I noticed the man I saw looking at me yesterday again today.  He is tall, goodlooking and like a soldier, very brown.  I kept catching his eye fixed on me time after time as though he had seen me before.  Perhaps he knows Frank and finds me like him.  Mrs. Angus even noticed his behaviour. 

After the last race drove back to tea at the hotel, then the carriage came and we started at about 5.30 on our thirteen mile drive.  Adam, the coachman, drove the carriage in yesterday so the horses were quite fresh, in fact very much so.  Mr. Angus drove, whilst Mrs. Angus, Nettie and I and some luggage sat inside the large waggonnette.  We drove out in just two hours, which is considered fast, but the horses are splendid.  I slept the night at Angar, in the bosom of the Angus family consisting of six girls and two boys.  Mr. Angus was away in Spain.  Mr. Davidson arrived soon after I did.  He is a brother of the one I met at Newcastle.

16th    Nettie and Mary drove me out to Dalblair after breakfast in bed, in the tub drawn by a fat old grey pony.  It threatened to rain so they would not stay and accompany us to lunch at a farm one amd a half miles away, with the men who were Partridge shooting. 

We lunched in a gully by a burn just below where they were shooting, the party was Jinny, Miss Kennedy, Messrs. Haggie, Huppel, Warrington (a distant relation of those in New Zealand), Angus and Davidson.

They had shot some rabbits, hares, snipe, partridges and a blackcock whose tail Mr. Angus promised me, but Carr said it was too young.  The men incited Miss Kennedy to jump the burn, which she cleared with a run and jump.  "Now!  Bessie?" said Sinclair, and I jumped without a run and stood above my shoes in the water, greatly to the party's amusement.  Then we thought it time to walk home to Dalblair.   

Messrs. Warrington and Huppel arrived at Dalblair, the night before when I was in Angar.  When they came home from shooting we fired at a target in turns with the Rook rifle.  After dinner we all sat in the smoking room and sang.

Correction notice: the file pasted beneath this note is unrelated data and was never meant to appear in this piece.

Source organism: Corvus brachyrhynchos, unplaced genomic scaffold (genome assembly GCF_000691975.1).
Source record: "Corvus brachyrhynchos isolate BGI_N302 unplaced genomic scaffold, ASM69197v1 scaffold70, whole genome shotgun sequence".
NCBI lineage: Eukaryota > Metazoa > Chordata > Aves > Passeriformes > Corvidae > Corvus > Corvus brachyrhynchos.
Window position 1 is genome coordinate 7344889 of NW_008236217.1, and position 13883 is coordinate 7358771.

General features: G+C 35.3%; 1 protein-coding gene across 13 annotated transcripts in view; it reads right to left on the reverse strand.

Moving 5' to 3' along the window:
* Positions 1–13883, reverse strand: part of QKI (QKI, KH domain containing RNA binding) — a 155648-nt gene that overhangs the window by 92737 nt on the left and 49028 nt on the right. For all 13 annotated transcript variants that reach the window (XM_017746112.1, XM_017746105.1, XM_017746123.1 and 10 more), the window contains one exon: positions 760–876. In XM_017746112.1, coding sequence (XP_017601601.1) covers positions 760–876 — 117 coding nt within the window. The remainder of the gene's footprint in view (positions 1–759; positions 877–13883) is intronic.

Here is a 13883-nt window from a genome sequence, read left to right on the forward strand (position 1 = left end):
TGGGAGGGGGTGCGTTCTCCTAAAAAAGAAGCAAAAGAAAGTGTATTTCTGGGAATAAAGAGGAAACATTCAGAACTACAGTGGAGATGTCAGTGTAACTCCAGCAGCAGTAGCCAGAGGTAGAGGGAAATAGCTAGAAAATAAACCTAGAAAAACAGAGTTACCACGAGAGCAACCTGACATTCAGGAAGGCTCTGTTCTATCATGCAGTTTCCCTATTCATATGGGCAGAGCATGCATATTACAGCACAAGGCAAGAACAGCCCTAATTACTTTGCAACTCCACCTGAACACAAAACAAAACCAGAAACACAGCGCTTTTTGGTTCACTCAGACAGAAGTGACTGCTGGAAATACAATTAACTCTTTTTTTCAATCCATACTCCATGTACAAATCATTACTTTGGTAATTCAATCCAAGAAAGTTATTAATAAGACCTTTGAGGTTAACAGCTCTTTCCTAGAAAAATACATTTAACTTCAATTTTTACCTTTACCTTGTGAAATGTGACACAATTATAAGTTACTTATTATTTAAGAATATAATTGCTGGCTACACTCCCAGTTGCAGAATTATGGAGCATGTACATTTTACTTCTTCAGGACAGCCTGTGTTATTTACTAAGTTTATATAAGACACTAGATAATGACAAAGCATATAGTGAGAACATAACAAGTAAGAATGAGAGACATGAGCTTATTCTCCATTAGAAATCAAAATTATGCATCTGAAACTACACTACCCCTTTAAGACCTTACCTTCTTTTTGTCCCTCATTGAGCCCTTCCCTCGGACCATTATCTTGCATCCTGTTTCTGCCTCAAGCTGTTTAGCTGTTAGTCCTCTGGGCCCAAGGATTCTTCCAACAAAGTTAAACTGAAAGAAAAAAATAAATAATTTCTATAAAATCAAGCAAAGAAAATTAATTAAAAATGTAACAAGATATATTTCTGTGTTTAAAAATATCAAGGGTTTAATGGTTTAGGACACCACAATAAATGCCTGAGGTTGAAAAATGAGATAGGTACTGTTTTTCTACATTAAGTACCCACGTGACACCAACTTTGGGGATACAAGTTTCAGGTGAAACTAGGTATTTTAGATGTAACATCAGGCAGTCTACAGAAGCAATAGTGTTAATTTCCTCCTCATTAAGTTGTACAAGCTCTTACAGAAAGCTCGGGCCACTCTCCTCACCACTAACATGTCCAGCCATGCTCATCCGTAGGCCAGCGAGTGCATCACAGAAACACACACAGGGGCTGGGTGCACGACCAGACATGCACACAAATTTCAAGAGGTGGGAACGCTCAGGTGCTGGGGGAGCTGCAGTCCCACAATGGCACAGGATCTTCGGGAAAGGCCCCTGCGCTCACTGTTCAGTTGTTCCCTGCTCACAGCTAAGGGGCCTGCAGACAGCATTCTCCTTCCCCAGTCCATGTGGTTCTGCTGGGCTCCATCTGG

17th    Soon after breakfast the Angus' waggonnette arrived with the shooting party.  The drivers arrived earlier.  Directly after they left for the Moor, we three women left to catch the train for the south. 

Mr. Angus had asked us all to lunch tomorrow, but Jinny was obliged to get back to Whitham on account of a drawing room meeting on Tuesday.  I left them at Carlisle and came back to Longtown, where Mrs. Christy met me and Martha welcomed me heartily.  My feet are so swollen after so much walking lately that Mrs. Christy says I am to stay in bed for breakfast tomorrow.

18th Sunday        Too threatening to go to church, so Mrs. Christy goes to a chapel round the corner.  I walked to the bridge after tea, but it was windy and wet and the river high.

19th    Walked along the Langholm road, back by the river before lunch.

22nd Thursday    Went with Mrs. Christy to Penton to see the Lynns, a great picnic resort and very beautiful.  The Liddle tears through curiously shaped rocks, hemmed in by wooded hills.  The rocks slope in layers and jut out into the stream in ridges.  Got back a little after eight o'clock and had tea in the kitchen.  Both rather tired.

Saturday    Went to market at Carlisle.  Both cross.

Sunday 25th    Another stormy day.  Stayed at home all day.

Monday 26th    Mrs. Kidd asked us to afternoon tea tomorrow.